The 1945 Dodge pickup he drove back and forth going to high school in Valley Center and the car in which he learned to drive are among his car collection.

Seeing an Arc client’s face light up when he plays Santa or helping someone make memories of a lifetime during an out-of-town trip are particularly special for Hanafin.

“I just love helping people and I always get back tenfold what I give.”

Everyday Hero: Jean Pouncil-Burton – Telling stories

Jean Pouncil-Burton

By Amy Geiszler-Jones

Once upon a time, there was a fascinating woman who loved to tell stories. She’d read aloud from books, raising and lowering her voice as the story dictated, switching voices as the characters changed. Sometimes she’d recite stories from memory – folk tales, ghost stories, historical stories and more – exciting her audiences with gestures and sound effects to accompany a voice that demanded attention.

Jean Pouncil-Burton loves introducing children to the powerful medium of stories, as told in books and in the oral tradition.

“I love to tell the stories so profoundly that the audience can see the characters and not forget them,” said Pouncil-Burton.

But it’s her story that deserves to be told, according to her nomination for February’s Everyday Hero award.

Twenty years ago – after spending more than three decades as a Wichita public librarian – Pouncil-Burton founded the Wichita Griots: Keepers of the Stories. It’s a group of about a dozen storytellers who preserve the art of storytelling and the spoken word by presenting programs at schools and other organizations to tell stories, teach character education and promote literacy. Griots is a West African term used to identify storytellers and musicians. The Wichita Griots are one of 15 affiliates of the National Association of Black Storytellers.

The Griots also hold local storytelling workshops throughout the year and a summer cultural arts camp for Wichita youth where “kids use their imagination to grow,” said Pouncil-Burton. During the weeklong arts camp, students ages 6 to 16 are exposed to a variety of arts – from drumming to dancing to reading and drama. The camp culminates in a major production staged by the kids to showcase the talents they acquired.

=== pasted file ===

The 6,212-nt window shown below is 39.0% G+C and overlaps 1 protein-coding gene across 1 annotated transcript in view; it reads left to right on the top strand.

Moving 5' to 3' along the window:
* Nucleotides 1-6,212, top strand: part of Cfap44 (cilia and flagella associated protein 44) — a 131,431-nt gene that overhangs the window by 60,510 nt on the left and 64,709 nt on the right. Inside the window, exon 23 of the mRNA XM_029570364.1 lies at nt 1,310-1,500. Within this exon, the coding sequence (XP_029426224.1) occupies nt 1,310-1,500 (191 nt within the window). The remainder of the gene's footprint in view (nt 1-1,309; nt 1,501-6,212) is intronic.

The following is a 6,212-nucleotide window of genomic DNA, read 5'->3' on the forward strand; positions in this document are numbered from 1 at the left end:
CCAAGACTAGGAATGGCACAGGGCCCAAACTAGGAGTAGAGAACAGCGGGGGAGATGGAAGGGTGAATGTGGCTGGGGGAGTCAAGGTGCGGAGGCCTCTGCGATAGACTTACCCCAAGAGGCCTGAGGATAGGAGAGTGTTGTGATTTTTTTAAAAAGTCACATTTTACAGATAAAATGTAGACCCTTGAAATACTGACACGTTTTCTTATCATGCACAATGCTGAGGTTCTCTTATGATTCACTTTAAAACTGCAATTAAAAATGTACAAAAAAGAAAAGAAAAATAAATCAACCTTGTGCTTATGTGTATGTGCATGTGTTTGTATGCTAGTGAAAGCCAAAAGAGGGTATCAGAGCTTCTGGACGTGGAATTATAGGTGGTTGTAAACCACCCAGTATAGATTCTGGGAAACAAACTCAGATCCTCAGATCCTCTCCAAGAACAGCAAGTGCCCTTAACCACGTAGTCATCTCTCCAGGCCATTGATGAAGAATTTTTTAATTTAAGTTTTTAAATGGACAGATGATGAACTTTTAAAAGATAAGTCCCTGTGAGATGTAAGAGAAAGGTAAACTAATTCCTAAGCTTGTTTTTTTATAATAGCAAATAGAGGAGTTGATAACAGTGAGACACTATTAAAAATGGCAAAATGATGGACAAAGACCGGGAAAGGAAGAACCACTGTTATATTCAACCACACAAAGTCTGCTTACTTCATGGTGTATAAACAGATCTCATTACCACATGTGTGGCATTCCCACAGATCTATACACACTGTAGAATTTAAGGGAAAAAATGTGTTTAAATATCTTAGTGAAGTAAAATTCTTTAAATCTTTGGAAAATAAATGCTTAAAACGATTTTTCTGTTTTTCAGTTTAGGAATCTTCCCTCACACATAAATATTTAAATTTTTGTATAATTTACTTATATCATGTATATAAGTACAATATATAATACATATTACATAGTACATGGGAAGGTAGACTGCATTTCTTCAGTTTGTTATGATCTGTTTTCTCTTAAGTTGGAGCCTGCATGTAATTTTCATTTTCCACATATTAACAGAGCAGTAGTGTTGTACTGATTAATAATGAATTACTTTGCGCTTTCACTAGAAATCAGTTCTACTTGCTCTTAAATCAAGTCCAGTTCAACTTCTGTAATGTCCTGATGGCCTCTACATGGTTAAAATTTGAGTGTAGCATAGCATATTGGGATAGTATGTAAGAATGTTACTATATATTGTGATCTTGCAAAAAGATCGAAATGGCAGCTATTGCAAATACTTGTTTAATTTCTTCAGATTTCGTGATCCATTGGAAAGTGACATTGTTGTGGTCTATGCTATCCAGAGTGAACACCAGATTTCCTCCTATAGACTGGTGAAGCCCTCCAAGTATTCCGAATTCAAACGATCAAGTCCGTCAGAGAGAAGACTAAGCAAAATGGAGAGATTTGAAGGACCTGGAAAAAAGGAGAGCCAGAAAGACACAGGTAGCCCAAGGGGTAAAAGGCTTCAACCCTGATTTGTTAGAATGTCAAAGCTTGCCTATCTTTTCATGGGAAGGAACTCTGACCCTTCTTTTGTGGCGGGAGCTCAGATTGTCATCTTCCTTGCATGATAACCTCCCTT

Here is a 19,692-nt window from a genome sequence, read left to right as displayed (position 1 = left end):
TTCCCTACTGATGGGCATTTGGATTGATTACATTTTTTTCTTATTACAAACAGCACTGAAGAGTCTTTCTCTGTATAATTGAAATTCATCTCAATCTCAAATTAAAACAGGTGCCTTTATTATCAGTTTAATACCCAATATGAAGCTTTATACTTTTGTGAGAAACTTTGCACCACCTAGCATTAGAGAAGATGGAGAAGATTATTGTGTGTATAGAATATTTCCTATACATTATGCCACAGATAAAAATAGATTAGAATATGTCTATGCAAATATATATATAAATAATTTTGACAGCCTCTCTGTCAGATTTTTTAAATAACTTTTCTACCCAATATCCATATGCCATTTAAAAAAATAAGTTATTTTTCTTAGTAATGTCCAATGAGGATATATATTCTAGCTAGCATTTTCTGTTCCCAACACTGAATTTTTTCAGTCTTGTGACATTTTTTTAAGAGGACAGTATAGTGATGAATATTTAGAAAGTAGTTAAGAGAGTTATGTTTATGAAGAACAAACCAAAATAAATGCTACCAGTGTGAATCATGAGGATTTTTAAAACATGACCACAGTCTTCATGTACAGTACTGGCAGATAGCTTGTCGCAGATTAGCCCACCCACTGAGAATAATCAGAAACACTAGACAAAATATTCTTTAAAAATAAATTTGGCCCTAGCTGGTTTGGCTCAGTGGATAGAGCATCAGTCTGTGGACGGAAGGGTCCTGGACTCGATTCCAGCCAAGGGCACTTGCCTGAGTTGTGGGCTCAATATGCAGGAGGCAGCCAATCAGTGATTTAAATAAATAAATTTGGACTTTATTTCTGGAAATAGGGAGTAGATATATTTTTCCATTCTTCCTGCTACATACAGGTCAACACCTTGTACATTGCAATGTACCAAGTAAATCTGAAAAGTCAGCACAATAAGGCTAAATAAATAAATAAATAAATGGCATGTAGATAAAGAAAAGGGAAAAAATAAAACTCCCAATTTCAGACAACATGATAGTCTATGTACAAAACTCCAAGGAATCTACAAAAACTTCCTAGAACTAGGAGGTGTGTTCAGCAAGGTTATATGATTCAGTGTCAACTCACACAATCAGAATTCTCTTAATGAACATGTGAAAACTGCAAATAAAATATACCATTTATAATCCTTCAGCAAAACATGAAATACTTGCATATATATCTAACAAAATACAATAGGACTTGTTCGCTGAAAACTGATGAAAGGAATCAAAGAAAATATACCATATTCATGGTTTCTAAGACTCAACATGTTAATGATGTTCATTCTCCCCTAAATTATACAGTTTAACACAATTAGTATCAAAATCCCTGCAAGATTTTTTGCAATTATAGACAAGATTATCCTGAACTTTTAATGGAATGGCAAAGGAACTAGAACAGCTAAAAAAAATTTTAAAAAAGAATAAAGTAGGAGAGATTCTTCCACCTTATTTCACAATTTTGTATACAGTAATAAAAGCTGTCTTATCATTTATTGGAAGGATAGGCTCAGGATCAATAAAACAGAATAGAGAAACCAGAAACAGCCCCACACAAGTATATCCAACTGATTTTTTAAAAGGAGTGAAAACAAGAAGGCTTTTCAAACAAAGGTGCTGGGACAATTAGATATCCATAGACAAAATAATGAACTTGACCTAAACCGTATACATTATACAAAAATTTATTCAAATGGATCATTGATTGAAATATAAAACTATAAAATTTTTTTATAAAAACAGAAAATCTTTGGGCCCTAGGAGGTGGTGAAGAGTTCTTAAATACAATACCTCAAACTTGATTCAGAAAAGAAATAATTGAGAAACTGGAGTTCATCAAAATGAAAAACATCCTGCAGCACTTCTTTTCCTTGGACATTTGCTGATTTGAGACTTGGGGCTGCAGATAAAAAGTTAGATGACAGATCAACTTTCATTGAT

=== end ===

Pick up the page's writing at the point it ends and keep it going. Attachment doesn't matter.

Pouncil-Burton has had a a lifelong love of books and words, encouraged by her mother and a specific teacher from her youth, Ms. Mildred Robinson.

“Laura Ingalls Wilder’s books held me hostage for hours on end,” recalled Pouncil-Burton. She later discovered the books and poems of African-American writers Langston Hughes and Paul Laurence Dunbar. She still loves being transported to different places and learning about the characters she finds between the covers of a book.

As a librarian, Pouncil-Burton enjoyed encouraging youth to discover books, as well. As the manager at the Maya Angelou Northeast Branch Library, she would often recommend books to children to read while they waited their turn to use the library’s computers.

“The next thing you know it would be time for them to use the computers but they’d be in the stacks, reading,” she said. She would then encourage them to check out the books to continue their reading.

“I was so inspired when I saw that,” she said, of turning young children into readers and public library users. Her storytimes also gained in popularity, leading many parents and teachers to ask her to come to parties or classrooms to share her enthusiastic readings.

“When I retired early, I thought, ‘I can’t leave those kids. I love encouraging them and turning them into readers,’” she said.

So she founded the Griots in 1998. Pouncil-Burton said the Griots reach about 24,000 people each year through presentations, programs and community events.

The Griots’ summer camp, now in its 14th year, outgrew its original location at North Heights Christian Church and is now held at the Wichita Urban Preparatory Academy, based in the former Mueller Elementary School. Grant funding – from organizations such as Westar Energy and local arts groups – helps keep registration to an affordable $30 per child, with sibling discounts, for the 40-hour camp, Pouncil-Burton said. A grant from the Wichita Community Foundation and the Wichita Wagonmasters Fund will provide scholarships for six students this year.

Quiet Hero: Bob Lutz hits home run with League 42